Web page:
“The owner of the property for which a planned unit development is sought may initiate a request for a special use planned unit development. (Ord. 95-28, 5-1-1995)”
The above quote is from the Geneva Municipal Code. The provision describes how a Planned Unit Development Special Use is to be lawfully considered in Geneva. In less than 60 days between early March and early May of 2022, a 250-unit LIHTC affordable housing project was floated and withdrawn by an out-of-state developer identified as “Cornerstone” for the SW corner of State Street and Kirk Road.
The process was initiated in violation of the plain language of the Geneva Municipal Code. The would-be developer was not “the owner of the property.” Several reasons make this trip-over-the-starting-line comedic pratfall less than hilarious.
First, if rules matter then those who intend to obey them and those who must enforce them should agree on their meanings. Statutes and Codes provide specific meanings for words that their framers judged to be so important that ambiguity should be removed. An example is that the Geneva Code defines “shall” as “must.” For non-defined words, a standard Mirriam Webster dictionary is cited.
The “Geneva Way” of applying words and rules is a wink and a nod.
“Common law” (also known as “case law”) is established by courts of law when a dispute cannot be resolved by reaching a mutual agreement on both the law and the facts. Few ordinary citizens can afford the keys to the courthouse if they believe their rights have been violated by the City of Geneva.
Zoning and land use disputes have given rise to the colloquialism: “In Geneva, you have all the rights you can afford.” This is because the Geneva City Council treats stop signs as suggestions while Illinois law 625 ILCS 5/11-1204(b), “requires drivers to obey all stop signs. Drivers must stop at any intersection with a stop sign before entering the crosswalk or, if there is no crosswalk, at a clearly marked stop line.”
In fact, Geneva Mayor Burns was formerly so zealous in his passion for code-related public welfare that he was a vocal supporter of red-light cameras in Geneva. Or at least he was until the political backlash changed his reasoning. The problem for Geneva property owners now is that the mayor-for-life believes that when the Municipal Code reads “shall” it really means “maybe,” and entire provisions may be totally ignored when they are inconvenient. The mayor orders his appointed and employed underlings to adopt his definitions and unscrupulous tactics.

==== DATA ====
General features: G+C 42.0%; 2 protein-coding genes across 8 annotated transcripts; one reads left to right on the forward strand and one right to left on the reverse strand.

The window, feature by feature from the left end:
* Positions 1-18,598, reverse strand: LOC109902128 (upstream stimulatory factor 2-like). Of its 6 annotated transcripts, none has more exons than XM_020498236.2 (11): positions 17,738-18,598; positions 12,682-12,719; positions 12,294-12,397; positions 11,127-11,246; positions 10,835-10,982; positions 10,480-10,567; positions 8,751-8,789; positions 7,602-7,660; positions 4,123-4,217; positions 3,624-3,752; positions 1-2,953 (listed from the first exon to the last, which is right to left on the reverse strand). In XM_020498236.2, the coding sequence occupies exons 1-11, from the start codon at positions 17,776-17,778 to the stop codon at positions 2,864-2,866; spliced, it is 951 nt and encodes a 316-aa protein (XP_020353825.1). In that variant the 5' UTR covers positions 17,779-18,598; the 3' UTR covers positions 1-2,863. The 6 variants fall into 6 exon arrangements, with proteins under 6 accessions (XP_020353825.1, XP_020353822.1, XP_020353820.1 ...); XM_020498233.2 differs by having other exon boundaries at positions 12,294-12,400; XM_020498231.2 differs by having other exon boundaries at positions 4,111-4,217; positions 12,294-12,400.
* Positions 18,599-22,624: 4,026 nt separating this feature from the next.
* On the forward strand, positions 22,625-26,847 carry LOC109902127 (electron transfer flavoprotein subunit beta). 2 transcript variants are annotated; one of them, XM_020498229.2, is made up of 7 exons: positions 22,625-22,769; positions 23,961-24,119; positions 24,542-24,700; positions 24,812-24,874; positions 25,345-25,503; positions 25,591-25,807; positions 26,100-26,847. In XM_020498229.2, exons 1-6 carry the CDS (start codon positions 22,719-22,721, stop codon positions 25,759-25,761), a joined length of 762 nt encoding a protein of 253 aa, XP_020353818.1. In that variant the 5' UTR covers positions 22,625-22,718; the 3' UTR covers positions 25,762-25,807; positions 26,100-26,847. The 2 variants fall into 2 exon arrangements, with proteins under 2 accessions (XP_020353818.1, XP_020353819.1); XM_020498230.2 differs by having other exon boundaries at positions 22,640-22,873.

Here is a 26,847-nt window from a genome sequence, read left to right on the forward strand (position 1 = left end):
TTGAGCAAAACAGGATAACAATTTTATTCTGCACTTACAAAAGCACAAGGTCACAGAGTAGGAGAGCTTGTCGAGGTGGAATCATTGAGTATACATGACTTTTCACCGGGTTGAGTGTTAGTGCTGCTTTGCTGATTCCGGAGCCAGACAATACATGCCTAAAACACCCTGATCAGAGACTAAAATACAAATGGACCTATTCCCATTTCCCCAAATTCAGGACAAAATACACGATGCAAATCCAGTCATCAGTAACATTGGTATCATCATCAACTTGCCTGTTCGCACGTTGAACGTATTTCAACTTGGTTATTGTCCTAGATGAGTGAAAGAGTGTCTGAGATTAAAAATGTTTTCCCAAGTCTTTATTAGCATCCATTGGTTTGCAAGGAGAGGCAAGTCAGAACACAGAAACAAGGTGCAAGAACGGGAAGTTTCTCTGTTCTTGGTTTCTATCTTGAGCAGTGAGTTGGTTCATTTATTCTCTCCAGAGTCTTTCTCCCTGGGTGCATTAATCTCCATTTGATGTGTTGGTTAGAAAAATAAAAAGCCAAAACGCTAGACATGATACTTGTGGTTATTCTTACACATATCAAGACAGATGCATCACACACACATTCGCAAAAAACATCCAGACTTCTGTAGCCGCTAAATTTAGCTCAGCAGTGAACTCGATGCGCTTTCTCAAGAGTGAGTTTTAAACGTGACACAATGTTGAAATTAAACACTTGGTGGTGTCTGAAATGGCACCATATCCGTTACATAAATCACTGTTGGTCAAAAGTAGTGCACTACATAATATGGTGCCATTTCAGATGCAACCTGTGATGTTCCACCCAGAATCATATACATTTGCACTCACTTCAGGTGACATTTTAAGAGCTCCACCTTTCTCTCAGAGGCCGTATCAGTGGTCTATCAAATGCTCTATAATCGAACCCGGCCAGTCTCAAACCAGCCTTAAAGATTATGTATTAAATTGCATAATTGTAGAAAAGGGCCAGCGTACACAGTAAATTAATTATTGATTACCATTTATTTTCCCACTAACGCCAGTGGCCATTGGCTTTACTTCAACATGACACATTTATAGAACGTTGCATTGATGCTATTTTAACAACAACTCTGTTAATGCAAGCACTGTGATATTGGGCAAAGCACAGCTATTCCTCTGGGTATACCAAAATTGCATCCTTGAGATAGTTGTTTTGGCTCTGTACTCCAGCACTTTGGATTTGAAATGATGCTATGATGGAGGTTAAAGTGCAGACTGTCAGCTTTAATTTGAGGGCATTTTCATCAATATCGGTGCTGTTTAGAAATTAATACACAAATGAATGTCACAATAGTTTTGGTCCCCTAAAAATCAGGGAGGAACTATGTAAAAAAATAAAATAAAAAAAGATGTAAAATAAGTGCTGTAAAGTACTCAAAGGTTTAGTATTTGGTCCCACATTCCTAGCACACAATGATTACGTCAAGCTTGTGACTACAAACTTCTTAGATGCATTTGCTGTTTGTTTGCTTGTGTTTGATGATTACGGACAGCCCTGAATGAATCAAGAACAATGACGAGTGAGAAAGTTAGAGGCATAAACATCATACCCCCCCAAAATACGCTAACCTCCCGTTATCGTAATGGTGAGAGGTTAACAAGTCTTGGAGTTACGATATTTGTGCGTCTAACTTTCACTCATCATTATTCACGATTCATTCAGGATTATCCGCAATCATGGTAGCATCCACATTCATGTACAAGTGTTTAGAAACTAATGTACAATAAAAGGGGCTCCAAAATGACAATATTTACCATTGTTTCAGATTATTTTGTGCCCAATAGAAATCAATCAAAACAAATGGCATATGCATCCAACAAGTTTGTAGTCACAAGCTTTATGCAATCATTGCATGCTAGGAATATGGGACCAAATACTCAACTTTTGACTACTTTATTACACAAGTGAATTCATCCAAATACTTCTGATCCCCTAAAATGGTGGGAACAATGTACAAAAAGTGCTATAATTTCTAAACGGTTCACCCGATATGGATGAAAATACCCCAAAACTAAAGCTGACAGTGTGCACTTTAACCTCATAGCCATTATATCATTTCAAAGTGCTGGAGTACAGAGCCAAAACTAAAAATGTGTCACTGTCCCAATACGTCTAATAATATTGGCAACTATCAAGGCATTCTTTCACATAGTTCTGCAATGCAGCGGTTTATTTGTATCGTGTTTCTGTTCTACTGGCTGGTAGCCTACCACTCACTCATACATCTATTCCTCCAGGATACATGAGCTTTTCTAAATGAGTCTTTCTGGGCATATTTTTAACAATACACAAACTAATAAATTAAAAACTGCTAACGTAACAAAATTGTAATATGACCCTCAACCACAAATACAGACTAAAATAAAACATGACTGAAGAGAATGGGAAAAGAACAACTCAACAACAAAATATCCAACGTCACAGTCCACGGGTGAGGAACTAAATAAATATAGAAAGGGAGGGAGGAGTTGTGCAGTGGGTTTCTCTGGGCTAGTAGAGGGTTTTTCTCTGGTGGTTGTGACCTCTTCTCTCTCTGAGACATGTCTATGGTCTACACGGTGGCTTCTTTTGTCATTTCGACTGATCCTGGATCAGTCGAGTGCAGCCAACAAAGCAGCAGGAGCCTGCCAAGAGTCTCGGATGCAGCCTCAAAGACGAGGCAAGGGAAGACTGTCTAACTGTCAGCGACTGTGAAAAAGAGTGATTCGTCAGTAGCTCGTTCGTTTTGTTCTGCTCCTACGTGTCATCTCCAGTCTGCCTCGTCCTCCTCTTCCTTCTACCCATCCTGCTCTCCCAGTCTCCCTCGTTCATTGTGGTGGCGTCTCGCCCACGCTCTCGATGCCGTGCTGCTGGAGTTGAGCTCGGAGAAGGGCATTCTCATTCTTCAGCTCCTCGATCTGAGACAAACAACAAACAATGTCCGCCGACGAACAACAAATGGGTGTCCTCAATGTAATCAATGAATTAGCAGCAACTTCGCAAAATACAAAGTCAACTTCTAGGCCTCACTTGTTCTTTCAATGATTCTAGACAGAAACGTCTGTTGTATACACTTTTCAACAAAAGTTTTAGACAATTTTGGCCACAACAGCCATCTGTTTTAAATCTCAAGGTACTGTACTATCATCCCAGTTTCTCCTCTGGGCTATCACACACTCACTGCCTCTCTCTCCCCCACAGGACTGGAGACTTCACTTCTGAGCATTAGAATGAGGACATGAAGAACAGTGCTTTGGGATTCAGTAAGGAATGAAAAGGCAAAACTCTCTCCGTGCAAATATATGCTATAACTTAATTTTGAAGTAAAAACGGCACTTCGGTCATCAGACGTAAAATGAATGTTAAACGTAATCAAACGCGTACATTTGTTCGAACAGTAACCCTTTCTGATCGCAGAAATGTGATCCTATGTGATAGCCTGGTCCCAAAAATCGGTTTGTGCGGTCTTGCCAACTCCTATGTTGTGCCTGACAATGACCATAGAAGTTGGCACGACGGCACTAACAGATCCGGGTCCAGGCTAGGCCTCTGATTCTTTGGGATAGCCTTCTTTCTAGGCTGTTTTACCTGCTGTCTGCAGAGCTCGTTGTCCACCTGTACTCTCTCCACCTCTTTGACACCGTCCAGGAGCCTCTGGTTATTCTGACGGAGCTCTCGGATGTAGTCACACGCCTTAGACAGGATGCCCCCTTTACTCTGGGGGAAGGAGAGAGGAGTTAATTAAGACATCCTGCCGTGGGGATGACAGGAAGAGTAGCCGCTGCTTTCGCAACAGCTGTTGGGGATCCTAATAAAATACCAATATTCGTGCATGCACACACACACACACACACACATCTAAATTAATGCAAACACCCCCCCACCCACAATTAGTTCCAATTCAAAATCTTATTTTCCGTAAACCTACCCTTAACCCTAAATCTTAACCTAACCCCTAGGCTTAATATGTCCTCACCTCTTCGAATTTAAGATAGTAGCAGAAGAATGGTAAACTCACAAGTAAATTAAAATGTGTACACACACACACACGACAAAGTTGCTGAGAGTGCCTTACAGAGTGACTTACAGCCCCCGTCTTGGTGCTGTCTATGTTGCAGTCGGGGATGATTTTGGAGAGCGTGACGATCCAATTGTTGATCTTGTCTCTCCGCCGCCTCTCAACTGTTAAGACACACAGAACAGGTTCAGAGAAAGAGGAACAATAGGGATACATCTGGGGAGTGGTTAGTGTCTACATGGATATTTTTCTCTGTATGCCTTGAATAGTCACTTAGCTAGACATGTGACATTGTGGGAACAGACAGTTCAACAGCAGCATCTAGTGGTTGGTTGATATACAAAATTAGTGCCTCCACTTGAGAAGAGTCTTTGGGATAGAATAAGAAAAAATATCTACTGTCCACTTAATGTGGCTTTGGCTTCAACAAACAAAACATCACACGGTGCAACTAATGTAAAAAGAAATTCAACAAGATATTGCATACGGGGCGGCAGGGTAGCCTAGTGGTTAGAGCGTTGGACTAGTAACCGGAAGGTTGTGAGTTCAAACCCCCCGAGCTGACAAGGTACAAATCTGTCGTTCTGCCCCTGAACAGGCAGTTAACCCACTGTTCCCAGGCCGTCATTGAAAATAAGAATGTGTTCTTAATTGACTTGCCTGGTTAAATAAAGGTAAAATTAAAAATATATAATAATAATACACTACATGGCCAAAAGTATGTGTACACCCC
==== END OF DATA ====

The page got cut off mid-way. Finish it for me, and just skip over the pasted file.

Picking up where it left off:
So, a Genevan whose property rights are ignored by the Geneva City Council when it misapplies its own code has few affordable options. Trust in the process evaporates, ratifying the ever more widely held proposition that rules are only made to be broken.
Second, the Cornerstone application demonstrates a reason the Geneva Municipal Code requires the owner of the property in question to initiate a Planned Unit Development Special Use. The applicant must have “skin in the game” so that the taxpayers are not on the hook to pay for the staff time and expense when a tire-kicker comes to town. The Batavia experience with its One Washington Place project should be a learning experience. Batavia incurred hundreds of thousands of dollars in expenses over many years only to have the developer walk away literally the day before construction was to begin.
Third, if the provision that only allows the property owner the privilege of initiating a Planned Unit Development Special Use is ignored (as it was in the case of Cornerstone) the process will just end with an Approved Planned Unit Development Special Use like Emma’s Landing. Emma’s developer “initiated” the privileged process, and the “official” “owner” never owned the property. The Emma’s Landing fraud, where the City was the real owner and partner in the crime, also literally began with the first step.
Who would trust this puppet Geneva City Council?